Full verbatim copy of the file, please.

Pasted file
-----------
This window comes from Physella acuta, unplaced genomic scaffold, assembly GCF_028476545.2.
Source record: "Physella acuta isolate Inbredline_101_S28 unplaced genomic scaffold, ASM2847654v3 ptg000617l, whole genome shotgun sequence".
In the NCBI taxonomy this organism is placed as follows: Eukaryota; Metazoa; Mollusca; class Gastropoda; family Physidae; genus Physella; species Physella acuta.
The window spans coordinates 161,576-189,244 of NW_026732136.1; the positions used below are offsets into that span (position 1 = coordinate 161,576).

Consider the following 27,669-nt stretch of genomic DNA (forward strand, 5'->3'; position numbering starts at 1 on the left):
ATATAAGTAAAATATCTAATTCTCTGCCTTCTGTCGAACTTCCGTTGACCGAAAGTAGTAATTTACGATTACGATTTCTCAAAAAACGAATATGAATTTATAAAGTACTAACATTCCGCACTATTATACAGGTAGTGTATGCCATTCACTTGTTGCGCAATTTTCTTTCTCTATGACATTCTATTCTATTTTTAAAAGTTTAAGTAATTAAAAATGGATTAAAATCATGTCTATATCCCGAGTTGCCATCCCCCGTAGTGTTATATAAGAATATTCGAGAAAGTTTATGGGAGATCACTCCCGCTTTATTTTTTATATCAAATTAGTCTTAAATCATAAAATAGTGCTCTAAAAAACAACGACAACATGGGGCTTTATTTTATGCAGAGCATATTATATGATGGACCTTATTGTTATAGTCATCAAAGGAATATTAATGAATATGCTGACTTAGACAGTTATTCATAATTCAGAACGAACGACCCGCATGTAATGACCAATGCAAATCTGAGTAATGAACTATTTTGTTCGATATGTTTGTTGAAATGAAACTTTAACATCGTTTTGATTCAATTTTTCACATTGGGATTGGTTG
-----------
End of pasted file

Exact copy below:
This window comes from Physella acuta, unplaced genomic scaffold, assembly GCF_028476545.2.
Source record: "Physella acuta isolate Inbredline_101_S28 unplaced genomic scaffold, ASM2847654v3 ptg000617l, whole genome shotgun sequence".
In the NCBI taxonomy this organism is placed as follows: Eukaryota; Metazoa; Mollusca; class Gastropoda; family Physidae; genus Physella; species Physella acuta.
The window spans coordinates 161,576-189,244 of NW_026732136.1; the positions used below are offsets into that span (position 1 = coordinate 161,576).

Consider the following 27,669-nt stretch of genomic DNA (forward strand, 5'->3'; position numbering starts at 1 on the left):
ATATAAGTAAAATATCTAATTCTCTGCCTTCTGTCGAACTTCCGTTGACCGAAAGTAGTAATTTACGATTACGATTTCTCAAAAAACGAATATGAATTTATAAAGTACTAACATTCCGCACTATTATACAGGTAGTGTATGCCATTCACTTGTTGCGCAATTTTCTTTCTCTATGACATTCTATTCTATTTTTAAAAGTTTAAGTAATTAAAAATGGATTAAAATCATGTCTATATCCCGAGTTGCCATCCCCCGTAGTGTTATATAAGAATATTCGAGAAAGTTTATGGGAGATCACTCCCGCTTTATTTTTTATATCAAATTAGTCTTAAATCATAAAATAGTGCTCTAAAAAACAACGACAACATGGGGCTTTATTTTATGCAGAGCATATTATATGATGGACCTTATTGTTATAGTCATCAAAGGAATATTAATGAATATGCTGACTTAGACAGTTATTCATAATTCAGAACGAACGACCCGCATGTAATGACCAATGCAAATCTGAGTAATGAACTATTTTGTTCGATATGTTTGTTGAAATGAAACTTTAACATCGTTTTGATTCAATTTTTCACATTGGGATTGGTTG